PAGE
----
Re: [sl4] Factors of intelligence

From: Joost Rekveld (
Date: Sun Mar 01 2009 - 13:15:34 MST

My two cents:

I think the trouble with the word 'intelligence' (like
'consciousness' and 'life') are that most of the connotations it has
are anthropocentric. This reminds me of this great quote by

"The question of whether a computer can think is no more interesting
than the question of whether a submarine can swim."

So what do mean when we want to make a machine that is 'intelligent' ?
If it is not like us it can not be intelligent, if it is like us,
there's no use to make a machine, you can better make love instead.

There was a suggestion earlier on to treat 'evolutionary fitness' as
a measure of intelligence. 'Fitness' is not straightforward at all
either, i'm personally not too sure what it really means to talk
about the 'fitness' of something, and at least fitness is always
relative to a specific environment. And it does not apply to rocks
either, although the idea of an 'evolutionary fitness' of rocks would
be a very poetic one: we see ourselves as the climax of evolution (so
far), but perhaps all these rocks on earth are so fit and perfect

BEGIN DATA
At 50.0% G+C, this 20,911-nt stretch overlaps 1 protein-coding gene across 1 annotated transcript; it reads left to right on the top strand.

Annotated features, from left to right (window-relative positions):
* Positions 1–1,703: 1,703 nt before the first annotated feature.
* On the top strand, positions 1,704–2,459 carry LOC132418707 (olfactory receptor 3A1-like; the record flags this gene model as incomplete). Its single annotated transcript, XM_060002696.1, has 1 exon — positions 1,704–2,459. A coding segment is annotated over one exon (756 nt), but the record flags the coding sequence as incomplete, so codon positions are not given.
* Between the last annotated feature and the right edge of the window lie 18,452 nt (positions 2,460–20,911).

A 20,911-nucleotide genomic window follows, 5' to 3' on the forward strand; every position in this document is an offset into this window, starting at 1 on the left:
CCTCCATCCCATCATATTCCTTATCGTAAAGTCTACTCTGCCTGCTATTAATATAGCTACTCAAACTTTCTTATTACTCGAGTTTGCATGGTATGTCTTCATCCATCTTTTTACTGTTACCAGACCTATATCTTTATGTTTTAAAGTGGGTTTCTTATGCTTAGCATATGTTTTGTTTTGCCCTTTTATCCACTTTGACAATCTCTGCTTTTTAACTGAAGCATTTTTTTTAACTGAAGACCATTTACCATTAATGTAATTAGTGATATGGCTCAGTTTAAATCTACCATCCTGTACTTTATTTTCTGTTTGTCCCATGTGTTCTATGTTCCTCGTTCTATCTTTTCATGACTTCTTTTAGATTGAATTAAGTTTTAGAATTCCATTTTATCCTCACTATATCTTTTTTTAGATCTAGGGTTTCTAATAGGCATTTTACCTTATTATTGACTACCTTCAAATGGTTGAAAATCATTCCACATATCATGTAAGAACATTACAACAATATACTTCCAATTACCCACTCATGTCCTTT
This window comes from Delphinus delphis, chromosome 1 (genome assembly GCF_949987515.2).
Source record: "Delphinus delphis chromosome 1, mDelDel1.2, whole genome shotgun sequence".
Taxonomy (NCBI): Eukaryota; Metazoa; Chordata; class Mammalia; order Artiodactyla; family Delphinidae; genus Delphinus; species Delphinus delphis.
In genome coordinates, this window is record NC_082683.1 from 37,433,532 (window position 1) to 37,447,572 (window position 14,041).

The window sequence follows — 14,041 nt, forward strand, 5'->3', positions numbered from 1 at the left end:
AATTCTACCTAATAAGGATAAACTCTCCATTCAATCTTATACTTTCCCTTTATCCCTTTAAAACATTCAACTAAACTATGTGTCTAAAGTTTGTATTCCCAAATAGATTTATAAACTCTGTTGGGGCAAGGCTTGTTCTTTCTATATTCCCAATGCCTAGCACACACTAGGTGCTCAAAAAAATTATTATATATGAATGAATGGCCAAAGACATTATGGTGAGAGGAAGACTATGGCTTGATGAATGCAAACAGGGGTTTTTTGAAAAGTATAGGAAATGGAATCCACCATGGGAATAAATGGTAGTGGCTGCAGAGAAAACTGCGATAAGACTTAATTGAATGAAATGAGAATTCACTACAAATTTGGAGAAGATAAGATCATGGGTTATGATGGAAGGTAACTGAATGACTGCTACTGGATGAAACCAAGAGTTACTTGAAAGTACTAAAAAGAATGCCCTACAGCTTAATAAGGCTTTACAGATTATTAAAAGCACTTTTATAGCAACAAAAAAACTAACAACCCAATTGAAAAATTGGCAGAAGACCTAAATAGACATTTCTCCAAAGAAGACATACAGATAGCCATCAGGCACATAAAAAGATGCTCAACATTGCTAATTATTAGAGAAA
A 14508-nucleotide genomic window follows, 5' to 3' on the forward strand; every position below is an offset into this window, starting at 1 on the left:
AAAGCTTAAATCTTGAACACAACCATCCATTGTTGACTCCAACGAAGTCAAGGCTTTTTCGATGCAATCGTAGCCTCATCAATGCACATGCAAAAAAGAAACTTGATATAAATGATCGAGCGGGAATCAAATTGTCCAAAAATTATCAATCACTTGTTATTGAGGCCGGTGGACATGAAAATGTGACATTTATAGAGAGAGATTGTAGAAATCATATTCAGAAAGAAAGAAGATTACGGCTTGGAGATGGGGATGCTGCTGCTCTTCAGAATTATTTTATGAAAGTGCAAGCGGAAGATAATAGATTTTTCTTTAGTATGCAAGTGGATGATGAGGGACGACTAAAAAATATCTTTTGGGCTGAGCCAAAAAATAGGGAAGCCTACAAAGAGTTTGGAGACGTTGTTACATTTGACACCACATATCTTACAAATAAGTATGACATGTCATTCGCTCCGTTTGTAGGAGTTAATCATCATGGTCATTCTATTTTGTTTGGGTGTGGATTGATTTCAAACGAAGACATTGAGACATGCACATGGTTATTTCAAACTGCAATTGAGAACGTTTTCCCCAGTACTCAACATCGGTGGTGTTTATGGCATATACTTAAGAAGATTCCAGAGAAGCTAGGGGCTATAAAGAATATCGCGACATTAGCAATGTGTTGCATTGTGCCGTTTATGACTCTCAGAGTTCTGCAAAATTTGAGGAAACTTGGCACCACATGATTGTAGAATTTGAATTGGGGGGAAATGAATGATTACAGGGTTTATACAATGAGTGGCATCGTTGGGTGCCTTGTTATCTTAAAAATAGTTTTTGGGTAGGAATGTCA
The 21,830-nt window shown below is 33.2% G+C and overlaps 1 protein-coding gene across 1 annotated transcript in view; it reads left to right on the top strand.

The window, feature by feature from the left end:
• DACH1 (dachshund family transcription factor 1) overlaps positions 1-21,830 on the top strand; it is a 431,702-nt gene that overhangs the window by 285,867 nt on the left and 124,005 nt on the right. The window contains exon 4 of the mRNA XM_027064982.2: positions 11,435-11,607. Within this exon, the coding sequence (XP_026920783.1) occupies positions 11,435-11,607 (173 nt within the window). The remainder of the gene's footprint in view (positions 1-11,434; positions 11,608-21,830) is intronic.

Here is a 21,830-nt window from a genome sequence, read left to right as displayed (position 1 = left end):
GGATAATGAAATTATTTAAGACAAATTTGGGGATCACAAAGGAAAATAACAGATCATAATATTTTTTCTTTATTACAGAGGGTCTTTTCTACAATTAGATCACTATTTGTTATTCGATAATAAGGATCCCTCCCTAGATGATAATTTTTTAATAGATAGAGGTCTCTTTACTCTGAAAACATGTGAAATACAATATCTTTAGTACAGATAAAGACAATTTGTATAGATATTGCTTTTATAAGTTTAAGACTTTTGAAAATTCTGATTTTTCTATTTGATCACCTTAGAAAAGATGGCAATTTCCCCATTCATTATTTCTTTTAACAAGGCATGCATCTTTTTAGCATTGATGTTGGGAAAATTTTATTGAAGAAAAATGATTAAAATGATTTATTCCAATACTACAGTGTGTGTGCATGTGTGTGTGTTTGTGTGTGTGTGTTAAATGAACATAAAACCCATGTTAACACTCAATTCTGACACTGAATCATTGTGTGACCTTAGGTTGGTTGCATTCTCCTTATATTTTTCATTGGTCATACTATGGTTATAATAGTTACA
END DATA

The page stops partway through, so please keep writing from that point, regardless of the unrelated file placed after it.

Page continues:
that they never had the need to evolve in the first place ?

anyway, some random thoughts,


On 27 Feb, 2009, at 4:54 PM, Vladimir Nesov wrote:

> On Thu, Feb 26, 2009 at 7:21 PM, Roko Mijic <>
> wrote:
>> Shane Legg and Marcus Hutter have done this:
> Not really. You can't meaningfully state and resolve questions of
> rock/cat intelligence with the help of Hutter/Legg theory. Maybe you
> can plug some algorithmic information theory based subroutine in such
> process, but there are still too many absent parts.
> --
> Vladimir Nesov


                                      Joost Rekveld


“You are in the nets of the horizon like fish !
We, suprematists, we throw you a road.
Hurry up !
Because tomorrow you will not recognize us.”


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